If there is a thing like "the Pennine Bridleway" that is a national route for equestrians then you can represent this in OSM with a relation type=route,route=horse (according to taginfo and the wiki) and after looking into taginfo also with network=national according to this proposal: importance. There is proposed network values for walking (nwn) and cycling networks (ncn) on the description of the route-key, but no suggestion for horseriding. I'd not continue this logics (e.g. nrn, national-riding-network) because it is not really self-explaining and uses abbreviations, and it doesn't seem there is any actual use of horse-specific network-tags.

If there are other routes for walking or cycling I'd make distinct route relations for them.

If there is routes with mixed designation (they are all the same network) things become more difficult. You might either

  • make several distinct relations like above and then combine them into one object (relation)

  • or you made one relation with multi-values in route (route=bicycle;foot;horse)

  • or you used something like route=mixed together with access-tags (foot=designated, horse=designated, ...)

The first solution seems horrible to maintain (if the different means of transport variate at certains spots I'd definitely go for this), multi-values are not popular at all and the third alternative is not in use. Mixed is also ambiguous because the route tag is used also for other kind of routes (public_transport, ferries, etc.).

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answered 05 Sep '11, 14:36

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dieterdreist
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edited 05 Sep '11, 15:10

2

Actually - you raise an important point there (one that I'd forgotten). The start point for horseriders at the southern end of the "Pennine Bridleway" is different to the start point for cyclists:

http://www.nationaltrail.co.uk/penninebridleway/text.asp?PageId=2

so it might make sense to have more than one relation (although often they overlap). It really ought to be discussed on talk-gb rather than here though.

Interestingly, that page also notes that the OS incorrectly labels the Pennine Bridleway in places - something that we spotted ages ago.

(05 Sep '11, 14:46) SomeoneElse ♦
1

if the routes for horses and bicycles are not exactly the same (like you suggest by naming small variations) I'd definitely go for different relations (still they might get the same name, i.e. the name the have got).

(05 Sep '11, 14:53) dieterdreist

Sorry to continue this if it's in the wrong place (can anyone move this to the right place?), but the route is a mixed route for walkers, horse-riders and cyclists, so yes it is mixed-use.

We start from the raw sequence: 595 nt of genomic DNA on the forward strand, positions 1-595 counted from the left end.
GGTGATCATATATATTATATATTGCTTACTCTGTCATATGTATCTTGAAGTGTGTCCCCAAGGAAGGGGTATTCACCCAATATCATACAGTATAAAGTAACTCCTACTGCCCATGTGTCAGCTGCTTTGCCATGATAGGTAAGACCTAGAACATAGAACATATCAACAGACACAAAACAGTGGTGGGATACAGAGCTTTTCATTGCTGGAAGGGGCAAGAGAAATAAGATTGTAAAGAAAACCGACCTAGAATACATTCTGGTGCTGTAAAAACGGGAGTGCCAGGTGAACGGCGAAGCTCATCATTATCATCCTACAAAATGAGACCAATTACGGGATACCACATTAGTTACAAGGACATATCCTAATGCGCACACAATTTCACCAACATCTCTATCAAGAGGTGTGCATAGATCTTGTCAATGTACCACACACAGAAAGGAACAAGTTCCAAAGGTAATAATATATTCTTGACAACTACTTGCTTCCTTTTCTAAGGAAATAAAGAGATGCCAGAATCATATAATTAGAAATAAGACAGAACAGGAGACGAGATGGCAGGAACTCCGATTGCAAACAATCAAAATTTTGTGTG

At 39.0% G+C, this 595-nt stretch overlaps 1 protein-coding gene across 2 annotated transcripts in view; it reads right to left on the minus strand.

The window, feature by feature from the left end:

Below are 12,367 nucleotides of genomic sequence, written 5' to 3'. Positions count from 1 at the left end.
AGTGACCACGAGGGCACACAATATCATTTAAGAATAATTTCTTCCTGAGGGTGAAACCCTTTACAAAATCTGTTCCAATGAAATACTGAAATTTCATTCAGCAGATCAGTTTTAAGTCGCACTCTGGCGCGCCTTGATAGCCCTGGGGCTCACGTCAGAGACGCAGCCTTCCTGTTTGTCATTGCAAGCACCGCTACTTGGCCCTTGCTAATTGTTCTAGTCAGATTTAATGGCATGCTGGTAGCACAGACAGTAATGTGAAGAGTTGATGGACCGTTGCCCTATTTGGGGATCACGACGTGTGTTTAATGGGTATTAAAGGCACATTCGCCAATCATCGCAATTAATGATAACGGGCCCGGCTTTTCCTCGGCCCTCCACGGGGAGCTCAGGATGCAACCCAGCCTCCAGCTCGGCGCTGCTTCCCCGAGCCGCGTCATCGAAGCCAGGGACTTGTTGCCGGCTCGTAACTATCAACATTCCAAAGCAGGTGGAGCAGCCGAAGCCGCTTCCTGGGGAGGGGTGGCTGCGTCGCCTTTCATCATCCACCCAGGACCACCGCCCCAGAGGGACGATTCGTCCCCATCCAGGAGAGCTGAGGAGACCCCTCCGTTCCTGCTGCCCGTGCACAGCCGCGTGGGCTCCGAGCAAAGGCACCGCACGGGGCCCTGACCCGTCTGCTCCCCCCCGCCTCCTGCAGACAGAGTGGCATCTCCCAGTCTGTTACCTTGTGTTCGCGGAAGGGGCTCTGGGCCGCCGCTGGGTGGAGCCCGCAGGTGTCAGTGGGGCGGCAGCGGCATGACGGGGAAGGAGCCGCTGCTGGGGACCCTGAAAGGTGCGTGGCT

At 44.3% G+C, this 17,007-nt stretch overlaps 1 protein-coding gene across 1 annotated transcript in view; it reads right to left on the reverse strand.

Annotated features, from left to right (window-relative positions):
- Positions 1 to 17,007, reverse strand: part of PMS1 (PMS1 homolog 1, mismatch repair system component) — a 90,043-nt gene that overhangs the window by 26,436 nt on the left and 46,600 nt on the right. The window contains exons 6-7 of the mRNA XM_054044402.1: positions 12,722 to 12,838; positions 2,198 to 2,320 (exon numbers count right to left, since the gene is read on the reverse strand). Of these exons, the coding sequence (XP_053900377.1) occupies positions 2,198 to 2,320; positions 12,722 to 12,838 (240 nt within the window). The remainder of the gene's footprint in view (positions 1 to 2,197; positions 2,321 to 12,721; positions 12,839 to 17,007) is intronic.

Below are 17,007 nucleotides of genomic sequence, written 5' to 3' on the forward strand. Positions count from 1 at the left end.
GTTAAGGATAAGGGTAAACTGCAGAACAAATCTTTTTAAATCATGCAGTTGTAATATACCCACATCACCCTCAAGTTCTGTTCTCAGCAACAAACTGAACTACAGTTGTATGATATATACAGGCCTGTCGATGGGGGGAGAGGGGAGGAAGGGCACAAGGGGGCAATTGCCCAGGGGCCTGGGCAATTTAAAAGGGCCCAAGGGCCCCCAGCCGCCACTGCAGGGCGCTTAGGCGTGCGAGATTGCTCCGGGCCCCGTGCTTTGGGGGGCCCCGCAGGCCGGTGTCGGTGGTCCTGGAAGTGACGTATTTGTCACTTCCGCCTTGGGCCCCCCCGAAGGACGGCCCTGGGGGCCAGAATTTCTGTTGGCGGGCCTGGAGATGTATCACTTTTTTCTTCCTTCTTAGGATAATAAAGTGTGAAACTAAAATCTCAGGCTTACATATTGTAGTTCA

It seems that apart from the initial start-points at the southern end (which join up soon enough), the intention is for the entire route, once complete, to be a single route for all forms of transport (though currently due to incompleteness, there are bits of separate routes for cyclists and walkers, whilst certain bits aren't yet suitable for horse-riders).

This seems to point toward the idea of making more than one relation and combining them into one object (though I'm not entirely sure how to do that)

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answered 05 Sep '11, 21:58

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iand109
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What I was trying to say is that this site is more suited to questions which have specific answers than those that need a bit of community discussion to reach concensus.

The talk-gb mailing list info page is here: http://lists.openstreetmap.org/listinfo/talk-gb

The top link is to the archives and they're easily searchable by sticking e.g. "pennine site:lists.openstreetmap.org/pipermail/talk-gb/" in the search box of your browser.

(06 Sep '11, 11:30) SomeoneElse ♦

Once some sort of concensus has been reached it'll need someone (or some people) to make it happen - create any new relations, document them on a wiki page, add new links where necessary (e.g. from the Cycle_routes page), and to keep an eye on it as people update it.

That's exactly what happened with the National_Byway page, which is why I picked it as an example at the top.

(06 Sep '11, 11:34) SomeoneElse ♦
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question asked: 03 Sep '11, 08:32

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last updated: 06 Sep '11, 11:34